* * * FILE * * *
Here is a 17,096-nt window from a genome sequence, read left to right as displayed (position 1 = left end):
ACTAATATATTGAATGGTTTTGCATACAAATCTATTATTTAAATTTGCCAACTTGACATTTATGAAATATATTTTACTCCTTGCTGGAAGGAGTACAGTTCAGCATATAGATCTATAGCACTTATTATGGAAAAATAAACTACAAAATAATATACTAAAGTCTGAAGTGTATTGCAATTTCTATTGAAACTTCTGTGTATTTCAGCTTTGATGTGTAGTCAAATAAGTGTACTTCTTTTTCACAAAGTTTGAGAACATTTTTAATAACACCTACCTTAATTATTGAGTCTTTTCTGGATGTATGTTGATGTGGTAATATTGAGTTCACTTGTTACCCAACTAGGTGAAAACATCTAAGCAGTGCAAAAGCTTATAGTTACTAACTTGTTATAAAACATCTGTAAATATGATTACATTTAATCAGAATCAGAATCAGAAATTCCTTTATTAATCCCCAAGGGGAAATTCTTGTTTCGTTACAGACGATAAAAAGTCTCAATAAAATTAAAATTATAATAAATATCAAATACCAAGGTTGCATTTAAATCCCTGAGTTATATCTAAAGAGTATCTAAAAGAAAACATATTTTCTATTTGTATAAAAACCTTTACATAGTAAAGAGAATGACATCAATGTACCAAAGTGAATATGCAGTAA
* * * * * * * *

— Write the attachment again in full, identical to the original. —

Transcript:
Here is a 17,096-nt window from a genome sequence, read left to right as displayed (position 1 = left end):
ACTAATATATTGAATGGTTTTGCATACAAATCTATTATTTAAATTTGCCAACTTGACATTTATGAAATATATTTTACTCCTTGCTGGAAGGAGTACAGTTCAGCATATAGATCTATAGCACTTATTATGGAAAAATAAACTACAAAATAATATACTAAAGTCTGAAGTGTATTGCAATTTCTATTGAAACTTCTGTGTATTTCAGCTTTGATGTGTAGTCAAATAAGTGTACTTCTTTTTCACAAAGTTTGAGAACATTTTTAATAACACCTACCTTAATTATTGAGTCTTTTCTGGATGTATGTTGATGTGGTAATATTGAGTTCACTTGTTACCCAACTAGGTGAAAACATCTAAGCAGTGCAAAAGCTTATAGTTACTAACTTGTTATAAAACATCTGTAAATATGATTACATTTAATCAGAATCAGAATCAGAAATTCCTTTATTAATCCCCAAGGGGAAATTCTTGTTTCGTTACAGACGATAAAAAGTCTCAATAAAATTAAAATTATAATAAATATCAAATACCAAGGTTGCATTTAAATCCCTGAGTTATATCTAAAGAGTATCTAAAAGAAAACATATTTTCTATTTGTATAAAAACCTTTACATAGTAAAGAGAATGACATCAATGTACCAAAGTGAATATGCAGTAA